Here’s the harsh reality: 70% of strategic initiatives fail in implementation. These are the large, “critically important” programs that leaders champion. They launch such campaigns to great fanfare, but most die a silent death, fading away with barely a mention (or sometimes crash).
According to Ram Charan, author of Execution: The Discipline of Getting Things Done, “70% of strategic failures are due to poor execution… it’s rarely for lack of smarts or visions.”
But five fundamental actions can turn this situation around. In our experience, 70-80% of such initiatives succeed when a company follows these principles:
- Explain your vision until employees actually understand it. Most programs fail for the simple reason that employees don’t understand what their leaders are trying to do. Stating your vision is not the same as making sure employees understand and absorb it.
People need to fully comprehend the vision. You need to give others a picture, both literally and figuratively. Show them: this is where we are going, and this is how we are going to get there. (Many leaders skip the second part.) For example, you might explain that “we are going to invest in our sales force, put in a much more robust CRM, and increase our marketing.”
Finally, explain why you are doing this and why there is a sense of urgency. Show all what you are asking them to do.
- Get people aligned. Posters, speeches, and company-wide email blasts are not nearly enough. Connect with your people, face-to-face. Get them to see that this is possible, that together you can actually achieve or surpass your goals.
Together, address questions such as:
- What would it look like if we were successful in this initiative?
- How would people act differently?
- What would each of us change?
For example, what does it look like when you raise the level of customer satisfaction? It looks like National car rental, where every employee asks, “How was your car? How was the service?” when you return it… and they actually listen to your answer.
- Explain their role in delivering the vision. Every person and department should understand the roles and responsibilities that they own. They also need to understand the plan through which they will deliver the promised results.
In the absence of clarity, people tend to make stuff up. When this happens, chaos and inconsistency seeps into your business. Your description needs to be specific and vivid.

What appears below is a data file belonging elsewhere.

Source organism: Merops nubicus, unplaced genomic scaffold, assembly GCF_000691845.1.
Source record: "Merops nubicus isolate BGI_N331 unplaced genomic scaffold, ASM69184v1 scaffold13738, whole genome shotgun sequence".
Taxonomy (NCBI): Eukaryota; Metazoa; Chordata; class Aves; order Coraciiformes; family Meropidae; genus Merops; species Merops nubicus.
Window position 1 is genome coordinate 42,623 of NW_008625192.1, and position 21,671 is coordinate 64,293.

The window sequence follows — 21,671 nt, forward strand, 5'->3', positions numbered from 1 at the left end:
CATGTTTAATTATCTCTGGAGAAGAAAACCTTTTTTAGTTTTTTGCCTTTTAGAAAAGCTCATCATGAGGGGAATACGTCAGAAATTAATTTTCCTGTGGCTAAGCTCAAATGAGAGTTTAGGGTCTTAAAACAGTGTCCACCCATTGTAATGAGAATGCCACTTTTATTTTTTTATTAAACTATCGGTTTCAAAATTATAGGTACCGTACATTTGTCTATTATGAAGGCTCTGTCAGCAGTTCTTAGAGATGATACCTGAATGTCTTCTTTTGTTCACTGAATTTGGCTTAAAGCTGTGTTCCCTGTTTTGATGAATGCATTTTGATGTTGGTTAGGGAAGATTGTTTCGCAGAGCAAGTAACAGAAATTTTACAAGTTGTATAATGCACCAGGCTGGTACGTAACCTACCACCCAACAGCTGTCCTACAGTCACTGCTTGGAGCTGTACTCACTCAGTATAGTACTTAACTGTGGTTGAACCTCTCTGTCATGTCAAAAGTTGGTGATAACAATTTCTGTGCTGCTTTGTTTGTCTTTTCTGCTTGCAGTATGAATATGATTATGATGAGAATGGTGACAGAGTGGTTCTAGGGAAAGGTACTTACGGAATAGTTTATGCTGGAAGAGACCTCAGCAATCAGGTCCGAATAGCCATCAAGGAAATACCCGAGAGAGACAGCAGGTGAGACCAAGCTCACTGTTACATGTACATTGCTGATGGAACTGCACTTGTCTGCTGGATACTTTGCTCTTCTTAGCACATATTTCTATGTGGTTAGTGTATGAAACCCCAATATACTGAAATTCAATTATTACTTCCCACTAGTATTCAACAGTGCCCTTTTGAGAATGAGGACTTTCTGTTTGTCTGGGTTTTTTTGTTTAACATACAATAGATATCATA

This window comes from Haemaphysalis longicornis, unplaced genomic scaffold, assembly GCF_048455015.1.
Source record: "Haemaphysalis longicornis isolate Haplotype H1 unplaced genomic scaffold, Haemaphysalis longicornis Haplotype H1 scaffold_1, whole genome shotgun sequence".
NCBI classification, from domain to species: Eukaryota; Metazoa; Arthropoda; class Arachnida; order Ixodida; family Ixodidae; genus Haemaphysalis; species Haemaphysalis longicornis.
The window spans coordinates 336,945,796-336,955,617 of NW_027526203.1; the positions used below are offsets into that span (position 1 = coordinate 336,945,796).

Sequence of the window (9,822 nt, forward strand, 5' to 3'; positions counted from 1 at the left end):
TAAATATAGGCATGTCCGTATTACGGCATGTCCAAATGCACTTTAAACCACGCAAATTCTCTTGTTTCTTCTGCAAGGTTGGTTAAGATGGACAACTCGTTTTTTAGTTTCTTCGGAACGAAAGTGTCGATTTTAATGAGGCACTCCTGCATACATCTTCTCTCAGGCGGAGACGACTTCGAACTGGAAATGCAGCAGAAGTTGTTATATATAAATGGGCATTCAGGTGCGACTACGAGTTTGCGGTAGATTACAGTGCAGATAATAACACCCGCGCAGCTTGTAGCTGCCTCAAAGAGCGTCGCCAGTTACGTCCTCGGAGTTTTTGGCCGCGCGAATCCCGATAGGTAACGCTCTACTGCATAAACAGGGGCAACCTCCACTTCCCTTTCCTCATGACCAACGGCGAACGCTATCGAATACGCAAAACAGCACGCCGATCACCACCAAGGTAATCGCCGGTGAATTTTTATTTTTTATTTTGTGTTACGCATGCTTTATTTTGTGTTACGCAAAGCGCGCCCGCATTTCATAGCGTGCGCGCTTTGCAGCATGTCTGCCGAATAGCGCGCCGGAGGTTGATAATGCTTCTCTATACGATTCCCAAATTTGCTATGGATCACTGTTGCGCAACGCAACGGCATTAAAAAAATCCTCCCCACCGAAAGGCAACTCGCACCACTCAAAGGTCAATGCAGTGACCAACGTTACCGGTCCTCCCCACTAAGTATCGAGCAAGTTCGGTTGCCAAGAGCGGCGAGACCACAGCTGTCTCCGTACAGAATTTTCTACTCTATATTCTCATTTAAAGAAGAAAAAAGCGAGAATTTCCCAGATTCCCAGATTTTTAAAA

The more general the explanation, the greater the odds that things will go south. Companies like to skip training and explanations, but this is where you can cut chaos and confusion off at the pass.
- Have a scorecard! Walk into a well-run paper mill and you’ll see a sign that shows how many safe workdays that plant has operated in a row. It should also have daily and weekly production results on a whiteboard.
Well-run businesses are filled with employees who know how they are doing, both collectively as well as individually.
For example, the old Continental Airlines once set out to improve customer satisfaction. They decided that achieving more on-time departures was the single best way to impact customer satisfaction. One way they did this was by installing countdown clocks at each airport gate to track how much time remained before the plane needed to pull away from the gate on time, and the clocks publicly documented how the gate crew was doing.
- Hold people accountable. When things don’t happen as planned, you need to have a culture that figures out what happened and holds people accountable for the results, or lack thereof. This doesn’t mean being overly harsh; it simply means recognizing that a problem exists and fixing it.
In failed projects, accountability often slowly fades away. People just stop trying, until eventually everyone does.
When you apply these five principles, you will start making solid progress. But it’s not magic. It’s a product of taking effective and consistent effort. If you go to the gym everyday and follow what the trainer tells you, in not much time you will gain muscle mass and lose weight.
None of the above principles are a secret, but collectively they represent a healthy discipline.